[D] Masters to Industry – Learnings
As a recent master’s grad that just entered into the ML/robotics industry, I’m drafting all the observations and lessons I learned throughout this journey. I hope that anyone else reading this doesn’t repeat my mistakes.
NOTE: This might not be applicable to everyone, for obvious reasons.
A little bit about me – A recent master’s grad with almost non-existent industry experience, apart from one summer internship with my advisor at a robotics company she worked for (I did not end up there). My undergrad was in something different altogether and shifted to CV/ML/DL over the past 2 years. I graduated from a top 5 university in robotics/ML. I took few but highly impactful classes throughout my masters and focussed more on research. I did not publish anything but plan to soon. I was always fascinated about autonomous vehicles and am now working at a promising mid-sized company.
Firstly, there is an extreme dearth of good research engineers and companies are willing to shell out a butt-load of money and stocks to lure you in.
Resume – I had put GitHub hyperlinks to my project code (GitHub) and reports (gDrive) which surprisingly caught a lot of traction. When interviewing for the company I work for now, the interviewers took the time to read through a project report I had done last year (I made it a point to read through all my reports before any interview), grilled me on it for one hour and it was the most fun interview I ever had.
Midway through all the interviews, I started tracking each application through an app like Trello. By ‘tracking’ I mean every single technical or coding question asked, how did I answer or approach it and what could have been done better. It goes without saying that the initial interviews were horrible. Having an answer within 5 sec of the question is not what I was conditioned for. I tend to think for a long time (15-20 sec) before I can spew out an answer. However, by tracking each application, I observed that all companies would pretty much ask the same technical questions and before each interview going over that question bank got me through some rounds that I would have otherwise never been able to crack. The link is here. Feel free to add more questions that you’ve come across.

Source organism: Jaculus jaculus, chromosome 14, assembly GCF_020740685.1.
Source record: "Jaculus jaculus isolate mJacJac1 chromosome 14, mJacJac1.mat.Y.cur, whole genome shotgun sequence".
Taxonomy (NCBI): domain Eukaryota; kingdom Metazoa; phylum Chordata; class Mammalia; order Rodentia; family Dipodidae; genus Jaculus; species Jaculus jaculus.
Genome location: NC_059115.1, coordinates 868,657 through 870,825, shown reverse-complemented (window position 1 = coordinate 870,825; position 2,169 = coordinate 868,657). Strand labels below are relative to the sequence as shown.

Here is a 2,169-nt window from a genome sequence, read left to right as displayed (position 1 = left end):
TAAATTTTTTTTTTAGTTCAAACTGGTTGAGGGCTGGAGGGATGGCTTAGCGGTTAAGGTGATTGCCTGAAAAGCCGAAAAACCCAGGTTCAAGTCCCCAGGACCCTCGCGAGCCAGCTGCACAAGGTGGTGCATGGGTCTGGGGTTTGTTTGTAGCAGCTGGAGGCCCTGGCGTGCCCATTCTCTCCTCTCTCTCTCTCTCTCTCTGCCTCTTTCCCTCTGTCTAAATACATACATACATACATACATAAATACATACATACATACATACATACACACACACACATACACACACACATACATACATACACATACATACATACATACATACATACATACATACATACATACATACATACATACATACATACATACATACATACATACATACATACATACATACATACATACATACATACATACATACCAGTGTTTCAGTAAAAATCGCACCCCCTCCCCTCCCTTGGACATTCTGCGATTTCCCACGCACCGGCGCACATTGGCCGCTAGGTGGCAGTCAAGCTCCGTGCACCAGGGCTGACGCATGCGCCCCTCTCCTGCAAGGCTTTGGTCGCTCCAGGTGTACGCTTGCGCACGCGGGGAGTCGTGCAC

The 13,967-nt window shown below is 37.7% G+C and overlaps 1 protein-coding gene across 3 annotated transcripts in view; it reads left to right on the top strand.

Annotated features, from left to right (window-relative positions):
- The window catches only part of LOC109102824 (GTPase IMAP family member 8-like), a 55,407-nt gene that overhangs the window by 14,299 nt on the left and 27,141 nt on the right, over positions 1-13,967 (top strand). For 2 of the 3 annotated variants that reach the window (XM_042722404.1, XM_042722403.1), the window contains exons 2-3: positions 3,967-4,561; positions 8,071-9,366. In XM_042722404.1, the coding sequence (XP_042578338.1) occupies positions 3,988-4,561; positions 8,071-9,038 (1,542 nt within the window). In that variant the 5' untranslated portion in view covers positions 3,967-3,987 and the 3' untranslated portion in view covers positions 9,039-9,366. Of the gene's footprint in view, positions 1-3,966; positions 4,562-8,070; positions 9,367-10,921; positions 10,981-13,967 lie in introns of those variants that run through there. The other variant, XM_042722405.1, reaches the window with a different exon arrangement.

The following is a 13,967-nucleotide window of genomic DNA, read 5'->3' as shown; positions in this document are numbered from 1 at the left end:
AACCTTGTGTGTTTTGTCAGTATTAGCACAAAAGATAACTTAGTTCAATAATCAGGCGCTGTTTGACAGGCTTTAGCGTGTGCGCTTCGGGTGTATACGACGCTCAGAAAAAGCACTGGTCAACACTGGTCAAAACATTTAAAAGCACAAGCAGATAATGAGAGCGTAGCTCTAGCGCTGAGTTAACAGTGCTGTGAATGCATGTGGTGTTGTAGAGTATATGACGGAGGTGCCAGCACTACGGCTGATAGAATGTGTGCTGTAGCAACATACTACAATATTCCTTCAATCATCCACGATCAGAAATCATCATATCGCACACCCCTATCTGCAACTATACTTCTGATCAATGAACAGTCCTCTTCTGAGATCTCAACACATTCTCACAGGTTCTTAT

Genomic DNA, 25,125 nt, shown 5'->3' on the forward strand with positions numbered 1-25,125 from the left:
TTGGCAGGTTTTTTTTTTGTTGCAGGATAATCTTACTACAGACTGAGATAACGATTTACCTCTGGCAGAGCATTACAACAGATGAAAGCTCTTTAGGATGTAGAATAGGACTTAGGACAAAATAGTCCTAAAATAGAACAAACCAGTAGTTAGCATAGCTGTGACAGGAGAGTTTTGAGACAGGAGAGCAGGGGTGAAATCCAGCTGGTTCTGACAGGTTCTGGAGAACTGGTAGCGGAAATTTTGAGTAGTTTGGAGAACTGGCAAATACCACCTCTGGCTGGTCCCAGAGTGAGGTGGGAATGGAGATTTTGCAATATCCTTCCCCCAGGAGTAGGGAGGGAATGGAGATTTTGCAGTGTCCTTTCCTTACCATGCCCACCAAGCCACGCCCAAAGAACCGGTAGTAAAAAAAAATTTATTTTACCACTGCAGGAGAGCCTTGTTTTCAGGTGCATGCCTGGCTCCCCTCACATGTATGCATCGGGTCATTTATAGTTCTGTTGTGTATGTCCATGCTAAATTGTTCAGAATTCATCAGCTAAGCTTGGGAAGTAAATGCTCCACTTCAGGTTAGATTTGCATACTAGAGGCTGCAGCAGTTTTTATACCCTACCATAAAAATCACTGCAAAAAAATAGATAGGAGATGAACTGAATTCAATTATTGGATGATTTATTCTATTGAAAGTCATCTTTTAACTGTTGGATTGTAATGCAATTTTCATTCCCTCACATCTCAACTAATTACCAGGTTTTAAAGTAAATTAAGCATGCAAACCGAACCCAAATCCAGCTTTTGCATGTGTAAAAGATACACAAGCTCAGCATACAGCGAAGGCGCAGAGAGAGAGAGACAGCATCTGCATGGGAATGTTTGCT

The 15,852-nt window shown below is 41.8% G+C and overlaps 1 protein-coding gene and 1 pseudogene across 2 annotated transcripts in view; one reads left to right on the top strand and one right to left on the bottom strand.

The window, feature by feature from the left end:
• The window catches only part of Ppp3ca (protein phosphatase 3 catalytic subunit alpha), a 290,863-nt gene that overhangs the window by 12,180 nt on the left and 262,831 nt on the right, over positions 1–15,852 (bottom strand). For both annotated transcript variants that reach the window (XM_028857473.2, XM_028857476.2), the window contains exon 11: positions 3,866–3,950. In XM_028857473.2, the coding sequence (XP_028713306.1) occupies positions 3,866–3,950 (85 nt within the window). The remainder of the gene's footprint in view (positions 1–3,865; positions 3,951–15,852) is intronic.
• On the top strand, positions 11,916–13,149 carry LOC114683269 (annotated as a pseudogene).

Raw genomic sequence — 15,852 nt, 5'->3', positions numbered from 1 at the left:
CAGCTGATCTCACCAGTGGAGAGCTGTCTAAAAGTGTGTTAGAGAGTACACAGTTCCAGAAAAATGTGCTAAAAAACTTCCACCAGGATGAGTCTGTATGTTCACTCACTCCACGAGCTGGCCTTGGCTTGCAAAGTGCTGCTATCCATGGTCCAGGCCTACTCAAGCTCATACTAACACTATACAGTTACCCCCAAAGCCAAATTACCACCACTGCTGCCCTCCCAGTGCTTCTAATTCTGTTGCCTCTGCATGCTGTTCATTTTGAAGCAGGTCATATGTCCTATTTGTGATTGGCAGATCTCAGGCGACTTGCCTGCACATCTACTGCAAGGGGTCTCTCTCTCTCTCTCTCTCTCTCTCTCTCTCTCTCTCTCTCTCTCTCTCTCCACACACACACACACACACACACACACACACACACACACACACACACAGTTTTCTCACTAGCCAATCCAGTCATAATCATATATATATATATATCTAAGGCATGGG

The dreaded coding rounds – At first, they were daunting! Speaking your mind while you try to come up with a working logic, code and test it in 45-60 min is not humanly possible without a ton a practice. That said, my confidence did grow with time and I noticed that almost every question asked was from the easy and medium collection from this question bank. I had to go through all the questions in that collection TWICE before I could muster this round. If you’re interested in the autonomous driving or robotics industry, C++ skills and knowledge is an extreme necessity. The C++ modules in Geeksforgeeks.com was a life-saver. Specifically, you should be able to understand and incorporate in your code – templates, inheritance, pointers, references, std::vector, std::unordered_map, std::move, std::undordered_set, constructor, destructors, virtual functions and have an understanding of how they work behind the scenes. Again, all coding questions are listed in the same doc as the technical questions one (above).
My unemployed friends and I practiced a few coding rounds amongst ourselves. That helped.
Write pseudo-code before diving into code! I like the pseudo-code to be fairly detailed but that’s up to you. Even though you might not be able to finish coding the solution in time, the interviewer has some data points to look at and also makes sure you and the interviewer are on the same page.
Some other points to consider- Towards the end of the interview, ask meaningful questions. What do they work on, what challenges are they facing currently, how did they tackle a previous challenge, etc.
After the interview, please make sure to send a thank you mail to all your interviewers. It goes a long way.
As always, if you have any questions, I’d be glad to answer